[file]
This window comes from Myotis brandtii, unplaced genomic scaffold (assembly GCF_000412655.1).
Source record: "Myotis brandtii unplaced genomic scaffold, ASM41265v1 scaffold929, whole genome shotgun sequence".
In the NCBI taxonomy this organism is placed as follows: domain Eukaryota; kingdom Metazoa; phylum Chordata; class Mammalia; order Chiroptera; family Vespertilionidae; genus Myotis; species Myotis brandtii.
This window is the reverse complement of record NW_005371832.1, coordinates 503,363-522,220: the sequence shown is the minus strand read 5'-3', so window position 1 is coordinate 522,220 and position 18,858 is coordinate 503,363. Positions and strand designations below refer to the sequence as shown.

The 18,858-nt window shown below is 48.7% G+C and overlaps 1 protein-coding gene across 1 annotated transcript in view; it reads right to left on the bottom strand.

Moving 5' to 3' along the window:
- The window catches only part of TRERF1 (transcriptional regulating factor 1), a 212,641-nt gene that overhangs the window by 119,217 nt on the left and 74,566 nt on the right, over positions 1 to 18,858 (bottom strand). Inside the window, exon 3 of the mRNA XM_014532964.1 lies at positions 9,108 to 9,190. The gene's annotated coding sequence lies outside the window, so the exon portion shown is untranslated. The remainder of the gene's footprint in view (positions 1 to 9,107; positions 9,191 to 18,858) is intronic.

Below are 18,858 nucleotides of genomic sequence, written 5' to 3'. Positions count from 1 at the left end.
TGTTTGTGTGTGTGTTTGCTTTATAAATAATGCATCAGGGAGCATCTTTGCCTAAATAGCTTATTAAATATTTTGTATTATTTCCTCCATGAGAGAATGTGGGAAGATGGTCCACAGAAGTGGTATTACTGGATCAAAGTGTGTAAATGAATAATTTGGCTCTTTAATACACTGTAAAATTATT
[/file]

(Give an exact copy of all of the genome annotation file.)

This window comes from Myotis brandtii, unplaced genomic scaffold (assembly GCF_000412655.1).
Source record: "Myotis brandtii unplaced genomic scaffold, ASM41265v1 scaffold929, whole genome shotgun sequence".
In the NCBI taxonomy this organism is placed as follows: domain Eukaryota; kingdom Metazoa; phylum Chordata; class Mammalia; order Chiroptera; family Vespertilionidae; genus Myotis; species Myotis brandtii.
This window is the reverse complement of record NW_005371832.1, coordinates 503,363-522,220: the sequence shown is the minus strand read 5'-3', so window position 1 is coordinate 522,220 and position 18,858 is coordinate 503,363. Positions and strand designations below refer to the sequence as shown.

The 18,858-nt window shown below is 48.7% G+C and overlaps 1 protein-coding gene across 1 annotated transcript in view; it reads right to left on the bottom strand.

Moving 5' to 3' along the window:
- The window catches only part of TRERF1 (transcriptional regulating factor 1), a 212,641-nt gene that overhangs the window by 119,217 nt on the left and 74,566 nt on the right, over positions 1 to 18,858 (bottom strand). Inside the window, exon 3 of the mRNA XM_014532964.1 lies at positions 9,108 to 9,190. The gene's annotated coding sequence lies outside the window, so the exon portion shown is untranslated. The remainder of the gene's footprint in view (positions 1 to 9,107; positions 9,191 to 18,858) is intronic.

Below are 18,858 nucleotides of genomic sequence, written 5' to 3'. Positions count from 1 at the left end.
TGTTTGTGTGTGTGTTTGCTTTATAAATAATGCATCAGGGAGCATCTTTGCCTAAATAGCTTATTAAATATTTTGTATTATTTCCTCCATGAGAGAATGTGGGAAGATGGTCCACAGAAGTGGTATTACTGGATCAAAGTGTGTAAATGAATAATTTGGCTCTTTAATACACTGTAAAATTATT